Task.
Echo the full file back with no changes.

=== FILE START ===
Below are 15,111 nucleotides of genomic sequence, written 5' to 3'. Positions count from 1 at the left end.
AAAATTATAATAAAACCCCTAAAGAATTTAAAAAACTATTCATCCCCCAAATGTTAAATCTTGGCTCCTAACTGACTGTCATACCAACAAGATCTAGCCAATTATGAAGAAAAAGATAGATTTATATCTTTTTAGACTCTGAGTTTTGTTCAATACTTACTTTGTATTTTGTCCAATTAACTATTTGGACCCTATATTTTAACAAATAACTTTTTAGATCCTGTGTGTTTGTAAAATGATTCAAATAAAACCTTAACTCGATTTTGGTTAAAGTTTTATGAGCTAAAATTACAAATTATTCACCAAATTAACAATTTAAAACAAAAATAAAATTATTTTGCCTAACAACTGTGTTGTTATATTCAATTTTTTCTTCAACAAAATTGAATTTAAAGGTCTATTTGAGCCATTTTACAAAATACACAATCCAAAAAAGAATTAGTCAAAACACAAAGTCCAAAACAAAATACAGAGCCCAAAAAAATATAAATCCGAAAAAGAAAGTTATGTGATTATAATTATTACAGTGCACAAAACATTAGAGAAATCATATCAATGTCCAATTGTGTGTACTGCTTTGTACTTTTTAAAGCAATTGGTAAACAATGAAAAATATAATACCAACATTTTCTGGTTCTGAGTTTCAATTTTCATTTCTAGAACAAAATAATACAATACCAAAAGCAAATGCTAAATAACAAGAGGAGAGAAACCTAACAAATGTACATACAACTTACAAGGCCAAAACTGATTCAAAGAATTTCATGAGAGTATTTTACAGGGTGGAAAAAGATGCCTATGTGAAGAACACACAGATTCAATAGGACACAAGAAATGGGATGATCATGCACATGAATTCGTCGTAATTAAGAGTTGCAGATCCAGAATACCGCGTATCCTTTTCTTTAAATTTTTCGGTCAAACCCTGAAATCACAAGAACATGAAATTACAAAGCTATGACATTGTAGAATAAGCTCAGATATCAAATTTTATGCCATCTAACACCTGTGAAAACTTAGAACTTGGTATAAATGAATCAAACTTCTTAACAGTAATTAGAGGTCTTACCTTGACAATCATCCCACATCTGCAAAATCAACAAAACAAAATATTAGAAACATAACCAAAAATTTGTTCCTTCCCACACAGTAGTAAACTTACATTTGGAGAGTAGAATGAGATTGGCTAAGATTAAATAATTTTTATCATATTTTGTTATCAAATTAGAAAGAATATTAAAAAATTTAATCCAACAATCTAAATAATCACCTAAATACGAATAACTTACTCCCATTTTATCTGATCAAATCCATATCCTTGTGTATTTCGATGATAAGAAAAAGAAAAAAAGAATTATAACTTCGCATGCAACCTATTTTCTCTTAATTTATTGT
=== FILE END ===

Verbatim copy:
Below are 15,111 nucleotides of genomic sequence, written 5' to 3'. Positions count from 1 at the left end.
AAAATTATAATAAAACCCCTAAAGAATTTAAAAAACTATTCATCCCCCAAATGTTAAATCTTGGCTCCTAACTGACTGTCATACCAACAAGATCTAGCCAATTATGAAGAAAAAGATAGATTTATATCTTTTTAGACTCTGAGTTTTGTTCAATACTTACTTTGTATTTTGTCCAATTAACTATTTGGACCCTATATTTTAACAAATAACTTTTTAGATCCTGTGTGTTTGTAAAATGATTCAAATAAAACCTTAACTCGATTTTGGTTAAAGTTTTATGAGCTAAAATTACAAATTATTCACCAAATTAACAATTTAAAACAAAAATAAAATTATTTTGCCTAACAACTGTGTTGTTATATTCAATTTTTTCTTCAACAAAATTGAATTTAAAGGTCTATTTGAGCCATTTTACAAAATACACAATCCAAAAAAGAATTAGTCAAAACACAAAGTCCAAAACAAAATACAGAGCCCAAAAAAATATAAATCCGAAAAAGAAAGTTATGTGATTATAATTATTACAGTGCACAAAACATTAGAGAAATCATATCAATGTCCAATTGTGTGTACTGCTTTGTACTTTTTAAAGCAATTGGTAAACAATGAAAAATATAATACCAACATTTTCTGGTTCTGAGTTTCAATTTTCATTTCTAGAACAAAATAATACAATACCAAAAGCAAATGCTAAATAACAAGAGGAGAGAAACCTAACAAATGTACATACAACTTACAAGGCCAAAACTGATTCAAAGAATTTCATGAGAGTATTTTACAGGGTGGAAAAAGATGCCTATGTGAAGAACACACAGATTCAATAGGACACAAGAAATGGGATGATCATGCACATGAATTCGTCGTAATTAAGAGTTGCAGATCCAGAATACCGCGTATCCTTTTCTTTAAATTTTTCGGTCAAACCCTGAAATCACAAGAACATGAAATTACAAAGCTATGACATTGTAGAATAAGCTCAGATATCAAATTTTATGCCATCTAACACCTGTGAAAACTTAGAACTTGGTATAAATGAATCAAACTTCTTAACAGTAATTAGAGGTCTTACCTTGACAATCATCCCACATCTGCAAAATCAACAAAACAAAATATTAGAAACATAACCAAAAATTTGTTCCTTCCCACACAGTAGTAAACTTACATTTGGAGAGTAGAATGAGATTGGCTAAGATTAAATAATTTTTATCATATTTTGTTATCAAATTAGAAAGAATATTAAAAAATTTAATCCAACAATCTAAATAATCACCTAAATACGAATAACTTACTCCCATTTTATCTGATCAAATCCATATCCTTGTGTATTTCGATGATAAGAAAAAGAAAAAAAGAATTATAACTTCGCATGCAACCTATTTTCTCTTAATTTATTGT